Mötley Crüe performing in 1989.
Mötley Crüe performing in 1989.
Malluk/Mediapunch/Shutterstock

30 Years On, Mötley Crüe Talk 'Insane!' Journey To 1989's Landmark LP 'Dr. Feelgood'

On the 30th anniversary of the glam-metal band’s biggest album, members Nikki Sixx, Tommy Lee and Mick Mars look back.

In December 1987, Mötley Crüe hit rock bottom. Three years to the month after singer Vince Neil was in a devastating drunk driving accident, bassist Nikki Sixx overdosed on heroin and was pronounced clinically dead for two minutes. He was revived -- with an adrenaline shot to his heart -- but the band and its management decided enough was enough with the quartet’s reckless behavior. It needed to get sober.

In early 1988, Sixx, Neil and fellow bandmates Mick Mars and Tommy Lee jointly entered rehab and group therapy to fight their demons. But it was the band’s fifth album, Dr. Feelgood, released the following year on Sept. 1, 1989, on Elektra Records, that gave the group its true deliverance moment.

With over 6 million copies sold in the United States, according to the RIAA, the landmark album peaked at No. 1 on the Billboard 200 -- Mötley Crüe’s first and only release to do so -- and spent 109 weeks on the chart. It spawned five hits: the title track, which reached No. 6 on the Billboard Hot 100; “Kickstart My Heart”; “Same Ol’ Situation (S.O.S.)”; “Without You”; and “Don’t Go Away Mad (Just Go Away).” While the band lost out on a Grammy -- despite two nominations for best hard rock performance -- it took home an American Music Award for best heavy metal/hard rock album in 1991. Following its release, Mötley Crüe -- in peak live form -- launched a world tour that spanned 150-plus shows across 11 months.

“It almost realigned us back to the way we were when we were a club band fighting for a little bit of notoriety on the Sunset Strip,” says Sixx of the band’s sober rebirth. “We were a gang again; we weren’t just a rock band. We talked on the phone every day, or we were in rehearsals. I have really fond memories.”

The remembrances continue as Mötley Crüe marks the 30th anniversary of Dr. Feelgood with the Nov. 29 release of a special box set and commemorative edition, which includes a Coke-bottle-green colored vinyl LP, three 7-inch picture discs and such themed merchandise as a doctor’s bag, prescription notepad and adhesive bandages.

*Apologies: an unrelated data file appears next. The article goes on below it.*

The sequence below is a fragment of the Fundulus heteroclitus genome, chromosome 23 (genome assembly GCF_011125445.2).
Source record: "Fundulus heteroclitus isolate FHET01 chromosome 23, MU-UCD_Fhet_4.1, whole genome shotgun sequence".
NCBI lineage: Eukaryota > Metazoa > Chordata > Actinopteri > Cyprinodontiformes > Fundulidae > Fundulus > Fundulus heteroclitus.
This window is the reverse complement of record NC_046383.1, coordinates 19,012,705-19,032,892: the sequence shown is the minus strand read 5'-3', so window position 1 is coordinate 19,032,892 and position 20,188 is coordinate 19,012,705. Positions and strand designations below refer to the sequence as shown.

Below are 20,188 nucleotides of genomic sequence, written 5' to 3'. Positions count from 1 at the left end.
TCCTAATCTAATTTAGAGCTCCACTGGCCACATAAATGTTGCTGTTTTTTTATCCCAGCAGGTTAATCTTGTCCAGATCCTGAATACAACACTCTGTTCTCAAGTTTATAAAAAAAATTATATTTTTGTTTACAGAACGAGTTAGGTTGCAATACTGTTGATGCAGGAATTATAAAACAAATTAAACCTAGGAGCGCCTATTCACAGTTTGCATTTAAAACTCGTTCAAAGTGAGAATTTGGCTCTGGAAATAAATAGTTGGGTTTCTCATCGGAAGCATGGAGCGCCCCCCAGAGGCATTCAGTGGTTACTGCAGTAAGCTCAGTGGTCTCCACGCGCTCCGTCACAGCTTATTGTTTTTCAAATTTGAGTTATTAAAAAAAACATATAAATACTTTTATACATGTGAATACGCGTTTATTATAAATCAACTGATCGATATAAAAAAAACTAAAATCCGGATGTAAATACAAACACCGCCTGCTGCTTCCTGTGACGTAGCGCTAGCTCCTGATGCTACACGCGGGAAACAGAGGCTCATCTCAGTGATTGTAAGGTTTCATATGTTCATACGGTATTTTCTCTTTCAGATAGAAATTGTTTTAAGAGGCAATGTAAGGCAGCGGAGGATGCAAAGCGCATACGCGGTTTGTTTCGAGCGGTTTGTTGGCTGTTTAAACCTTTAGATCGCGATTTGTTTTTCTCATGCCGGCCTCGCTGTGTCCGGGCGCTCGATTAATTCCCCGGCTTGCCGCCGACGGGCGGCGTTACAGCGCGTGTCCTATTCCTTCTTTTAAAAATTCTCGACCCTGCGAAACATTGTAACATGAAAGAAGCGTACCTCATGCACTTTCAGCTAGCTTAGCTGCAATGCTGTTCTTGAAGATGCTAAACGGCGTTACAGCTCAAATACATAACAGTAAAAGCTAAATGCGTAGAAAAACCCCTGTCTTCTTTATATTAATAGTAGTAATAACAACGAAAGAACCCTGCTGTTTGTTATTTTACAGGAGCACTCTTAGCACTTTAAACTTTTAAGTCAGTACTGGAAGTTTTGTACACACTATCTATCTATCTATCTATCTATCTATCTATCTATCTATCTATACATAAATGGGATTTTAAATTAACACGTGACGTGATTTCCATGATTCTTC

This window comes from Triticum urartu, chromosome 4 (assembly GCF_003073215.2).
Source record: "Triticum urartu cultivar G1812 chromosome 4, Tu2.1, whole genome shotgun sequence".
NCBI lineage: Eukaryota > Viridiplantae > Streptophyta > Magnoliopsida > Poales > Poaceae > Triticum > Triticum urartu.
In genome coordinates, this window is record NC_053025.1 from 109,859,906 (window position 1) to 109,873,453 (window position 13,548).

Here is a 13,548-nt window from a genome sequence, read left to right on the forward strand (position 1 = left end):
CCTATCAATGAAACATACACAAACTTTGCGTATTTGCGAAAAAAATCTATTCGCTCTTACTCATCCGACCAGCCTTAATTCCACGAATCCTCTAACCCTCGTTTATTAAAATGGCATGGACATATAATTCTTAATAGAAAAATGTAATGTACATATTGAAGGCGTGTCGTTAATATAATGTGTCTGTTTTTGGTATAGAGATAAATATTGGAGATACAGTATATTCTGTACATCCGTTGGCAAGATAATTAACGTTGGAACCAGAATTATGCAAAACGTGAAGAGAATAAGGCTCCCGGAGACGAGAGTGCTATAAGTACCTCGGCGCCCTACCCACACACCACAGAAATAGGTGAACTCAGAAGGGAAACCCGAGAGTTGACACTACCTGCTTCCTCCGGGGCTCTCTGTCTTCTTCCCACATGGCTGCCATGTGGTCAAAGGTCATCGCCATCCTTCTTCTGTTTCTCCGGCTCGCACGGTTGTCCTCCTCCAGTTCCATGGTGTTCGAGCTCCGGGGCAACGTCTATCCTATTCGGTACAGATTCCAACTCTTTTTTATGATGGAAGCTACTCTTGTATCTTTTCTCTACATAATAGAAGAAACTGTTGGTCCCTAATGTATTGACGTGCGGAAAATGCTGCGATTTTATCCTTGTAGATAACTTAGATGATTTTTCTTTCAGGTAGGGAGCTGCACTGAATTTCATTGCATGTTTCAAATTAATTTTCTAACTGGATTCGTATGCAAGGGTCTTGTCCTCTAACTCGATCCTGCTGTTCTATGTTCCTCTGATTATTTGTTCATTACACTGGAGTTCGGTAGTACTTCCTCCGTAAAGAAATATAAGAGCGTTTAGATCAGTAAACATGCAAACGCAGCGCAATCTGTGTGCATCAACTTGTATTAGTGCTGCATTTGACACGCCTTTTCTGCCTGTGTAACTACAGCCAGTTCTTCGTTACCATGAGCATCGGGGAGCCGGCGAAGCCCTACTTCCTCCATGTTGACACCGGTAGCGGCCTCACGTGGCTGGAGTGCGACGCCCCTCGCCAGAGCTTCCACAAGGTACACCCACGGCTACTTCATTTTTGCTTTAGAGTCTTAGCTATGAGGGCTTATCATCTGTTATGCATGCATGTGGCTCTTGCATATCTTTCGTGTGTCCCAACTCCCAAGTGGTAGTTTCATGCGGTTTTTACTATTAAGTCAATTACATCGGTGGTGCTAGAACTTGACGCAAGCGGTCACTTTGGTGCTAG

At the start of recording Feelgood, Mötley Crüe opted to swap out longtime producer Tom Werman (Twisted Sister, Poison) for Canadian Bob Rock, whose work with Kingdom Come, The Cult and others the group had recently discovered. (Quincy Jones also was considered.) They relocated to Vancouver for nearly a year to work with Rock at his Little Mountain Sound Studios. There, the producer shaped the band’s most eclectic sonic offering to date, introducing instruments like lap steel and dobro guitars, honky-tonk piano and horns, as well as a bevy of his famous musician friends -- such as Aerosmith’s Steven Tyler, Bryan Adams and members of Cheap Trick, Skid Row and Night Ranger -- to sing backup.

While many of the lyrics still reflected Mötley Crüe’s hard-partying past, some veered into more introspective territory -- from Sixx’s revival (“Kickstart My Heart”) to a sunnier outlook on the future (“Time for Change”), and even a tale of a drug dealer (“Dr. Feelgood”), which was inspired by Sixx’s suppliers in Los Angeles.

In the three decades since, the group has continued to reinvent itself both together and through various solo endeavors. (In the wake of Dr. Feelgood’s success, Neil parted ways with the band before returning to the fold in 1997.) In total, the band has sold over 25 million albums in the United States, according to the RIAA, and netted eight platinum- or multiplatinum-certified albums, 27 top 40 Mainstream Rock hits and a star on the Hollywood Walk of Fame. It remained a trendsetter in the genre after inking the first-ever hard-rock residency in Las Vegas -- Mötley Crüe in Sin City -- which sold out its stint at The Joint at the Hard Rock Hotel & Casino in 2012 before returning for its second edition the following year, inspiring peers like Def Leppard and Guns N’ Roses to follow suit.

“Sober, they were a terrific band. Live, they nailed it,” says Allen Kovac, the band’s longtime manager and CEO of its label, Eleven Seven Music Group. “Everything changed when the band got sober.”